Moving can be a stressful and traumatic experience, no matter how often or rarely you do it. It's an intensely emotional experience, full of symbolism, hope, disappointment, anxiety and fear. The underlying psychological issues involved in real estate decisions are of great interest to therapists and psychologists. One of the main reasons why moving is so difficult is because of all the major changes that are happening in your life.
It can be especially hard if you're jumping into the unknown. To make things easier, it's important to do your research before you move. Find out what your new location looks like, the best roads to travel on, where the nearest grocery stores and restaurants are, and other things about your home. With this knowledge, you can start to feel more comfortable with your new home.
In addition, it will be easier for you to focus on positive things. Moving to an unfamiliar area can make you feel anxious and unsafe. You may also feel that you are not in control of your life and that everything is happening too quickly. You may find it hard to relax, feel overwhelmed easily, and get angry quickly.
You may even feel sorry when leaving your old house or apartment, especially if you have lived in your house for a long time or if you leave a childhood home full of memories. And all these feelings are amplified if you stay away from your friends and family. As Graham points out to us, moving is one of life's great pains. The truth is that, especially for older adults, pain is more than just a euphemism for an annoying and exhausting event.
It's a reality. Called transitional trauma or relocation stress syndrome (RSS), it is characterized by symptoms such as anxiety, confusion and hopelessness. In addition, emotions involved in movement can trigger a physical reaction, especially in older adults. Combining the physical and emotional toll, the effects can take months to recover. My mother has arthritis and now she is still limping even though the move is over. When we think of trauma that leads to depression, we think of situations such as car accidents, witnessing violence or being abused.
Many people are surprised to learn that transitional trauma is a very real experience and that there are actually some syndromes associated with it - such as relocation depression. Relocation depression is just as the name implies: feeling an overwhelming and persistent feeling of sadness that can develop into depression that lasts months or years due to moving - whether it's locally or long-distance - when you're far from where you call home. When you move, a chapter in your life is coming to an end - whether you want to admit it or not. Every relationship you build, every milestone you've joined - they all can feel like they're turning into memories that quickly fade into the wind. For most people, painful goodbyes are an inescapable element of this life - which could be one reason why relocation can affect us so deeply. Fortunately, there are several things you can do to turn such a stressful experience into a positive one. Whether you're a student flying from the nest for the first time, a professional diving into a new profession or place, or part of a family embarking on their next big adventure together - keep reading to learn more about why relocation may cause depression and what you can do about it. Many of the symptoms of relocation depression are caused by an underlying fear of the unknown and the loss of the familiar. No matter where you call home, you have developed a familiarity with it that is unique in that place - you know how to move around; you've mapped out your friends (and maybe your “enemies” as well); you've got your favorite places; and you've most likely found places of refuge for when you're feeling depressed. When you leave this place for a new one, you may have to start from scratch - which can be absolutely scary and isolating.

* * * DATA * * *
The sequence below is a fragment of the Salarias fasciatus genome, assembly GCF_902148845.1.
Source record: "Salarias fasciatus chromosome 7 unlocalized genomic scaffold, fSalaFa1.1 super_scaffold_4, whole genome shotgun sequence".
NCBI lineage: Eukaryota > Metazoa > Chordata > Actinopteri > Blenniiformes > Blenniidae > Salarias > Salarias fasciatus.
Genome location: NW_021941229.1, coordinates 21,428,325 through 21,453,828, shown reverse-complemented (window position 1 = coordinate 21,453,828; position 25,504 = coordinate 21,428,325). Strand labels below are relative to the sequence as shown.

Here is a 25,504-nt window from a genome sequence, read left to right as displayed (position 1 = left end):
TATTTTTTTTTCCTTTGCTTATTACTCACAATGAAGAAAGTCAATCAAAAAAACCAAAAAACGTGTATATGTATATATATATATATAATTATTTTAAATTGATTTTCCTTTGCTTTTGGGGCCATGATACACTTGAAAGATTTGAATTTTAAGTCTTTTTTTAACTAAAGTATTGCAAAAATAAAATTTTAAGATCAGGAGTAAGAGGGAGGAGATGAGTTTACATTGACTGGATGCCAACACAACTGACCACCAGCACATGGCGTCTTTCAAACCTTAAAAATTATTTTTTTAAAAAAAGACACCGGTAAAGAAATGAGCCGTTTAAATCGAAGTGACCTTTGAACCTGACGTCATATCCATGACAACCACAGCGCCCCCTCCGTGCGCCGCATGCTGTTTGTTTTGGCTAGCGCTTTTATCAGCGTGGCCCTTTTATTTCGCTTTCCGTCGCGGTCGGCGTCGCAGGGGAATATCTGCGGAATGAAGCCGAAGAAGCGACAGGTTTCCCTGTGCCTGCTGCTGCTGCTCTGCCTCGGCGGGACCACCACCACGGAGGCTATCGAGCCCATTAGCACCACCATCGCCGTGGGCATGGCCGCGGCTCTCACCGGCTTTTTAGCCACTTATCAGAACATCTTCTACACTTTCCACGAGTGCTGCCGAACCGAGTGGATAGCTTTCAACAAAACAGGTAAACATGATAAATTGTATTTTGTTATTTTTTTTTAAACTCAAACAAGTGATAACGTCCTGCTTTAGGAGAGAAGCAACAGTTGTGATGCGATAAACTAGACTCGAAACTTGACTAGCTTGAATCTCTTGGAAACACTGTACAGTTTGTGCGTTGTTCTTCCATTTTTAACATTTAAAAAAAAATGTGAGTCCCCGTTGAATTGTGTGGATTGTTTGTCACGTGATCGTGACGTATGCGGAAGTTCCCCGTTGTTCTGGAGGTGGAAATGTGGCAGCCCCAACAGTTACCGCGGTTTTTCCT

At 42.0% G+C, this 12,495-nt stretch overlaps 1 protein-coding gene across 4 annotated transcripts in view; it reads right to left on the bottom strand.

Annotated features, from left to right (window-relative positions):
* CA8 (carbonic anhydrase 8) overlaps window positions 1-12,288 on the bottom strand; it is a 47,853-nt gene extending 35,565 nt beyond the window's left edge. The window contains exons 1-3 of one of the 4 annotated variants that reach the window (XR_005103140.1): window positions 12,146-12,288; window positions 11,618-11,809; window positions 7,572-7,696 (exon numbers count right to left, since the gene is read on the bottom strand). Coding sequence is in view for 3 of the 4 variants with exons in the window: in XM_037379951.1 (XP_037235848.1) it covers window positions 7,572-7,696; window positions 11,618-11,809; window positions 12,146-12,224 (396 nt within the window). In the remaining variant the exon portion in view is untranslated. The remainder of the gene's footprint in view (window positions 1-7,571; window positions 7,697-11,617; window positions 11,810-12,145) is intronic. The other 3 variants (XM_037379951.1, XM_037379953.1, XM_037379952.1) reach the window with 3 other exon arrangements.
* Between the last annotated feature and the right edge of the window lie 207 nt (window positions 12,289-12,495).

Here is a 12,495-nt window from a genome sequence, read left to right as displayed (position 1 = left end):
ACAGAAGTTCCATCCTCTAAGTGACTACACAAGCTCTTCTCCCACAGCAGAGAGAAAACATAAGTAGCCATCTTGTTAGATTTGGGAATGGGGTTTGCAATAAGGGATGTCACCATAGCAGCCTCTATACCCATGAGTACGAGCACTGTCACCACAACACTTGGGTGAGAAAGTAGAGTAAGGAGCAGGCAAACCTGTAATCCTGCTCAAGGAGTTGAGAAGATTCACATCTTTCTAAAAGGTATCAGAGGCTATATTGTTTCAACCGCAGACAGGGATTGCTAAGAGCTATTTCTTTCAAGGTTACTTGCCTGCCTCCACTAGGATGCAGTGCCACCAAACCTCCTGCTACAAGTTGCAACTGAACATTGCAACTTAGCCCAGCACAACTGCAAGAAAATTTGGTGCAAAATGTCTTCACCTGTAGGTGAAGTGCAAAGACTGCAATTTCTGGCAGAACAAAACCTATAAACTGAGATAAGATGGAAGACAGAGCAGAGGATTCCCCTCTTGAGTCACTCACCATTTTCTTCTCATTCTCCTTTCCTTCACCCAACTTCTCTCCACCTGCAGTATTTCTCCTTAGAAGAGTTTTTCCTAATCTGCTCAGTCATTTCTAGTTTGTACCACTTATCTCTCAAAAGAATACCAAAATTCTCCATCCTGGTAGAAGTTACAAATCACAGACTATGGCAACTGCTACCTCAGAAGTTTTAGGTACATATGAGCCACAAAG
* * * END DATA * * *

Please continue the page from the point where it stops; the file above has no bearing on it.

You may also experience weight loss, sleep changes or eating disorders; in some cases people may resort to alcohol or drugs to cope with moving to a new location. People who have experienced depression from relocation have described this moment as a loss of control; the end of an era; or even a loss of confidence. Older people are particularly susceptible as they have often spent much of their lives in one place and are more likely to have to move not out of choice but out of necessity. As you prepare for these fledgling changes, imagine who you've always wanted to be. When you were little did you want to be an actor, writer or artist; doctor or Olympic weightlifter? Or maybe he wanted to be more adventurous; have meaningful interactions with strangers; or get land and adopt some pets?It's important to remember that moving doesn't have to be traumatic - there are ways to make it easier on yourself and turn it into a positive experience!.